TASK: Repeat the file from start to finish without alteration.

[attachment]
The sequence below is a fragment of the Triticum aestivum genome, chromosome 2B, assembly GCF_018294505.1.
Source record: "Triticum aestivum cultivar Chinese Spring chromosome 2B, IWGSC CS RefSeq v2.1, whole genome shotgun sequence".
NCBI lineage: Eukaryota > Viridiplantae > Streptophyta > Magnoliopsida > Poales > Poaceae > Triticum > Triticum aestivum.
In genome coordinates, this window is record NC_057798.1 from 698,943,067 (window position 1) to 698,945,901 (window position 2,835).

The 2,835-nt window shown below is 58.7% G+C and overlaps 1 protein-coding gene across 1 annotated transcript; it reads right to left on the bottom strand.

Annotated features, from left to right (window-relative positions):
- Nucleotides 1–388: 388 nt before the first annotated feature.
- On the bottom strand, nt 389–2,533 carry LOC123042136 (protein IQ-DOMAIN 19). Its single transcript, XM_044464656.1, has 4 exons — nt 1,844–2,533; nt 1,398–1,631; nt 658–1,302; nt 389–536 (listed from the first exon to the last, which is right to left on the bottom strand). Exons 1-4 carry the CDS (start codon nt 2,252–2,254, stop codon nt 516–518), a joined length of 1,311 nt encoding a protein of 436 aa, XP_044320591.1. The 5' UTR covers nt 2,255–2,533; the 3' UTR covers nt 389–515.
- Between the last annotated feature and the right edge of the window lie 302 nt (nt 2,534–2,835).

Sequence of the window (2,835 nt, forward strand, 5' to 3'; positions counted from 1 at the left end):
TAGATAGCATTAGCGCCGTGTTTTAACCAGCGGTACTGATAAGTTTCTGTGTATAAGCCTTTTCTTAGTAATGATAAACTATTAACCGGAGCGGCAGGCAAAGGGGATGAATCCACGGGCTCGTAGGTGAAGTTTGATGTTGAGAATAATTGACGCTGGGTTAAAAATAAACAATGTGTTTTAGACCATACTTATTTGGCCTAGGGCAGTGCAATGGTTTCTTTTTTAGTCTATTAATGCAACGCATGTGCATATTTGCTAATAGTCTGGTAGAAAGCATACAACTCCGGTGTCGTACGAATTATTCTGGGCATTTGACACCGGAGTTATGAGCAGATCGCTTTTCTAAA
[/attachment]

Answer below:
The sequence below is a fragment of the Triticum aestivum genome, chromosome 2B, assembly GCF_018294505.1.
Source record: "Triticum aestivum cultivar Chinese Spring chromosome 2B, IWGSC CS RefSeq v2.1, whole genome shotgun sequence".
NCBI lineage: Eukaryota > Viridiplantae > Streptophyta > Magnoliopsida > Poales > Poaceae > Triticum > Triticum aestivum.
In genome coordinates, this window is record NC_057798.1 from 698,943,067 (window position 1) to 698,945,901 (window position 2,835).

The 2,835-nt window shown below is 58.7% G+C and overlaps 1 protein-coding gene across 1 annotated transcript; it reads right to left on the bottom strand.

Annotated features, from left to right (window-relative positions):
- Nucleotides 1–388: 388 nt before the first annotated feature.
- On the bottom strand, nt 389–2,533 carry LOC123042136 (protein IQ-DOMAIN 19). Its single transcript, XM_044464656.1, has 4 exons — nt 1,844–2,533; nt 1,398–1,631; nt 658–1,302; nt 389–536 (listed from the first exon to the last, which is right to left on the bottom strand). Exons 1-4 carry the CDS (start codon nt 2,252–2,254, stop codon nt 516–518), a joined length of 1,311 nt encoding a protein of 436 aa, XP_044320591.1. The 5' UTR covers nt 2,255–2,533; the 3' UTR covers nt 389–515.
- Between the last annotated feature and the right edge of the window lie 302 nt (nt 2,534–2,835).

Sequence of the window (2,835 nt, forward strand, 5' to 3'; positions counted from 1 at the left end):
TAGATAGCATTAGCGCCGTGTTTTAACCAGCGGTACTGATAAGTTTCTGTGTATAAGCCTTTTCTTAGTAATGATAAACTATTAACCGGAGCGGCAGGCAAAGGGGATGAATCCACGGGCTCGTAGGTGAAGTTTGATGTTGAGAATAATTGACGCTGGGTTAAAAATAAACAATGTGTTTTAGACCATACTTATTTGGCCTAGGGCAGTGCAATGGTTTCTTTTTTAGTCTATTAATGCAACGCATGTGCATATTTGCTAATAGTCTGGTAGAAAGCATACAACTCCGGTGTCGTACGAATTATTCTGGGCATTTGACACCGGAGTTATGAGCAGATCGCTTTTCTAAA